Speed Reads


Trump's allies in the House appear to be trying to jam Rod Rosenstein

A group of House Republicans keeps ratcheting up pressure on Deputy Attorney General Rod Rosenstein to hand over documents related Special Counsel Robert Mueller's Russia investigation and the FBI's Hillary Clinton email investigation, and Democrats say President Trump's allies are mostly trying to create a pretext for Trump to fire Rosenstein. Trump is reportedly furious at Rosenstein, who oversees the Mueller investigation and approved last week's raid on Trump's lawyer/fixer Michael Cohen.

Three House Republicans — Intelligence Committee Chairman Devin Nunes (Calif.), Oversight Committee Chairman Trey Gowdy (S.C.), and Judiciary Committee Chairman Bob Goodlatte (Va.) — have feuded with Rosenstein over documents that Rosenstein may not be able to turn over because, as he told them in letter Monday, they "may relate to an ongoing investigation, may contain classified information, and may report confidential presidential communications." The Justice Department typically does not give Congress documents from open law enforcement cases.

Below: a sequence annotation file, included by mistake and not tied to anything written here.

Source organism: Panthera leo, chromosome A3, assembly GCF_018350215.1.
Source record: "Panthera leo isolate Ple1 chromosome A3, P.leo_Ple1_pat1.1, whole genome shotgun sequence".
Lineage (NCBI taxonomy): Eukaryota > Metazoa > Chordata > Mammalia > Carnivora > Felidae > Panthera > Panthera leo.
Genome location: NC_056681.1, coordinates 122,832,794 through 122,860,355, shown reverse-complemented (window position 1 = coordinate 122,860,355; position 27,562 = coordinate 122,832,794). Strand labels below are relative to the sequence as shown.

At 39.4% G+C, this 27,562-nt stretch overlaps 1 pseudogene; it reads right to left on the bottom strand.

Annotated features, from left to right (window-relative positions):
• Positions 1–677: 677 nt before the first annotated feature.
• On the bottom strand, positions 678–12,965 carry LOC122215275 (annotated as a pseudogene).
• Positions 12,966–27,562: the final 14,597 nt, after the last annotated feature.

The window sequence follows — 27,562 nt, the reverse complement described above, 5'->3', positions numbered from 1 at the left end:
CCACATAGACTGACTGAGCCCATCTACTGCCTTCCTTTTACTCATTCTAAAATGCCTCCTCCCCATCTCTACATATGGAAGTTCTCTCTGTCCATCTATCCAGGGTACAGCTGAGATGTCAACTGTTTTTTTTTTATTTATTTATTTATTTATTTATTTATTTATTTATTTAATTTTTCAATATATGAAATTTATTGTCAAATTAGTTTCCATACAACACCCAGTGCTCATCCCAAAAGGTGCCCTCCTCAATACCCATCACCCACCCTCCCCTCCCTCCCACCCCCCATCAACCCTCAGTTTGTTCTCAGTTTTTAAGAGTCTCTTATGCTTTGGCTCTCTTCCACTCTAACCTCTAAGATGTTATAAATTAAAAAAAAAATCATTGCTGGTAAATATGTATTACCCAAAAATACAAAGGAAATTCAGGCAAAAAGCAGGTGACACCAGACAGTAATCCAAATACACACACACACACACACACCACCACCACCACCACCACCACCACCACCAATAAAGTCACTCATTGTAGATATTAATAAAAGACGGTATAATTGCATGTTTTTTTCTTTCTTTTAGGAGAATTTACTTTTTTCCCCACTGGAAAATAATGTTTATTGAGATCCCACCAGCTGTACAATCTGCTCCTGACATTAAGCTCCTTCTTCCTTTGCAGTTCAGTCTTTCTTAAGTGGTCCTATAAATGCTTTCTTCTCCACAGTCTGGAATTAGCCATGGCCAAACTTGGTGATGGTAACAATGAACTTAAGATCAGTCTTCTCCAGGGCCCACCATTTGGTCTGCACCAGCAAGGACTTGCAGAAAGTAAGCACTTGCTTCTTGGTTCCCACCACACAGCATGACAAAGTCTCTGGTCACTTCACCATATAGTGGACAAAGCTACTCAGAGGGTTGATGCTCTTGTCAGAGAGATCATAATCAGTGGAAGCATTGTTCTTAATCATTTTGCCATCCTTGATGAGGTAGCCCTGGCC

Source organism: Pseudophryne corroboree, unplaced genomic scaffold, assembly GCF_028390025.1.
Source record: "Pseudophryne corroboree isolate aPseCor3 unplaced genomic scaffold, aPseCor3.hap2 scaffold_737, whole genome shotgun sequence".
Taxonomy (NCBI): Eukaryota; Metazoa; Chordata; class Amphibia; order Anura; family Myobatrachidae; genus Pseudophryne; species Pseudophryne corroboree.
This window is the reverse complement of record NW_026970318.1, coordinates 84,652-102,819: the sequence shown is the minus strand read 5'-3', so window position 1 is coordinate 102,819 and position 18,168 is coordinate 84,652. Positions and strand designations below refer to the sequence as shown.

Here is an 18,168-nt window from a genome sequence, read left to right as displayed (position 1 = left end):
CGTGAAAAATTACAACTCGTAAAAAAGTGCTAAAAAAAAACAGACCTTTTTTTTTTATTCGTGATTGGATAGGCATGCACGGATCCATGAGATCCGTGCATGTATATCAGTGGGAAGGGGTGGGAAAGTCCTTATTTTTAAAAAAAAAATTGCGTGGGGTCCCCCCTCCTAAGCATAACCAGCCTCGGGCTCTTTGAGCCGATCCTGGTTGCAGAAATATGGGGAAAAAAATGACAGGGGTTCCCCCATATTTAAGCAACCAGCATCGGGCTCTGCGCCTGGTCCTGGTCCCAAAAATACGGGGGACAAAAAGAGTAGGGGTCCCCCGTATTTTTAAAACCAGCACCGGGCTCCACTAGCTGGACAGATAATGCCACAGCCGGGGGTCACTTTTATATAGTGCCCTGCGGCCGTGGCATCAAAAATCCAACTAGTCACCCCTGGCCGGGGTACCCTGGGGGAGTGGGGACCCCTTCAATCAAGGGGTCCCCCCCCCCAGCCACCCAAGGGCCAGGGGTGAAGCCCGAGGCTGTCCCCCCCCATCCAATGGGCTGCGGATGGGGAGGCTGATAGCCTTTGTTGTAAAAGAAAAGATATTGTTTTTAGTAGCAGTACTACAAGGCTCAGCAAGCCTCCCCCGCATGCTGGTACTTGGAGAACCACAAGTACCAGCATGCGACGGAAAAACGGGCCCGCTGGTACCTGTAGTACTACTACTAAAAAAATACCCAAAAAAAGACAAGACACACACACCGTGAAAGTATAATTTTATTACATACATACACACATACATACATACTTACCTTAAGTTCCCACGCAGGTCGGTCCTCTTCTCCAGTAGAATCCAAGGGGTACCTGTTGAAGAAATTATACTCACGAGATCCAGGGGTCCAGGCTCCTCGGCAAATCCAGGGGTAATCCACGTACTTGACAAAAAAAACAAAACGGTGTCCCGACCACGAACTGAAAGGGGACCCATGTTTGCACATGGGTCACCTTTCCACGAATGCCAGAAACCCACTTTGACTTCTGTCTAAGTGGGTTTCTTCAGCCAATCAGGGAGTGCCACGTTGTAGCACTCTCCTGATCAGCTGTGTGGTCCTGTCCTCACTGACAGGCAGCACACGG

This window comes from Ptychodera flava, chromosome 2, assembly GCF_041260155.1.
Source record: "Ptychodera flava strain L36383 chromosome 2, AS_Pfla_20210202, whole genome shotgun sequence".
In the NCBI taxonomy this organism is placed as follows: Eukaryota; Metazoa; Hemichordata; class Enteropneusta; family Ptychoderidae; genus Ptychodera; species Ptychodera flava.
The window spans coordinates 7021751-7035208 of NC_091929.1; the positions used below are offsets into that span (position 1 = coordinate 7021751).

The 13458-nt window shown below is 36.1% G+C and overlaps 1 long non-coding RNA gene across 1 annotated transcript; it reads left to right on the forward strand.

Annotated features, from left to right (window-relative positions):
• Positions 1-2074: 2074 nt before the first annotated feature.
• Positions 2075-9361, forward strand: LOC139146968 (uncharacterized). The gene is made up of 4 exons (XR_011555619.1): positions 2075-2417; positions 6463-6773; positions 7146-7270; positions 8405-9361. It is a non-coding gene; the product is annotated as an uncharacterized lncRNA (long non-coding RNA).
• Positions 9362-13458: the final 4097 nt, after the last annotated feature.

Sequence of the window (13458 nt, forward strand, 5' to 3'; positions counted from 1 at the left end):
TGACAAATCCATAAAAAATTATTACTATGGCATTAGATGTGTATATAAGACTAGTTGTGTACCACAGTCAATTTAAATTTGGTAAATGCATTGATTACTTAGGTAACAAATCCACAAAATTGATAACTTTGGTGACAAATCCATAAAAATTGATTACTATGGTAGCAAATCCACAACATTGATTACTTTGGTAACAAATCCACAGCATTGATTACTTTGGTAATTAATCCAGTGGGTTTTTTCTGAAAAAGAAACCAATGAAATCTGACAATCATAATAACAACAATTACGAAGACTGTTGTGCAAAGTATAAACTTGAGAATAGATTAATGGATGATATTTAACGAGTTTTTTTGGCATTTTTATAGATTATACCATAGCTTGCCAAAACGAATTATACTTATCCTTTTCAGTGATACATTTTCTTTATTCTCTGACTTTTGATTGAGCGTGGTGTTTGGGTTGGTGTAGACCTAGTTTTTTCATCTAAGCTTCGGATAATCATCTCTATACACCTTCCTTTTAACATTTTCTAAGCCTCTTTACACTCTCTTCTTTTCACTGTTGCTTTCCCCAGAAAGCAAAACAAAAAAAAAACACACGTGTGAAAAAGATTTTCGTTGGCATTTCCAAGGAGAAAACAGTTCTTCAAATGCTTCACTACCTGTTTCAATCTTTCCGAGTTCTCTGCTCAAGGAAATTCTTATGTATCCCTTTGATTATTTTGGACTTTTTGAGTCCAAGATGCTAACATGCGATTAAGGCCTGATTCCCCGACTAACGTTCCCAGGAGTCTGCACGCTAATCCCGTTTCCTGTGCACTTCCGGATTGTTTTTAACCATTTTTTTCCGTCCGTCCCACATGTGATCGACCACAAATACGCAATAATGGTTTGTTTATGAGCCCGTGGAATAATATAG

On Wednesday, Rep. Jarrold Nadler (D-N.Y.) said Goodlatte had given him notice that he intends to subpoena former FBI Director James Comey's memos on Trump. "If House Republicans refuse any accommodation short of the Department of Justice handing over custody of these documents — which it cannot do — I fear the majority will have manufactured an excuse to hold the deputy attorney general in contempt of Congress," Nadler told CNN. And the contempt motion, he added, might give Trump "the pretext he has sought to replace Mr. Rosenstein with someone willing to do his bidding and end the special counsel's investigation." The Republicans say they are just exercising their proper oversight duties.

Also, two of Trump's top allies in the House, Reps. Mark Meadows (R-N.C.) and Jim Jordan (R-Ohio), met with Rosenstein on Monday to press for more documents on the conduct of law enforcement officials involved in the Russia and Clinton investigations, The Washington Post reports. "Trump and Meadows spoke at some point after the meeting, the three people said, but they declined to share details of the exchange."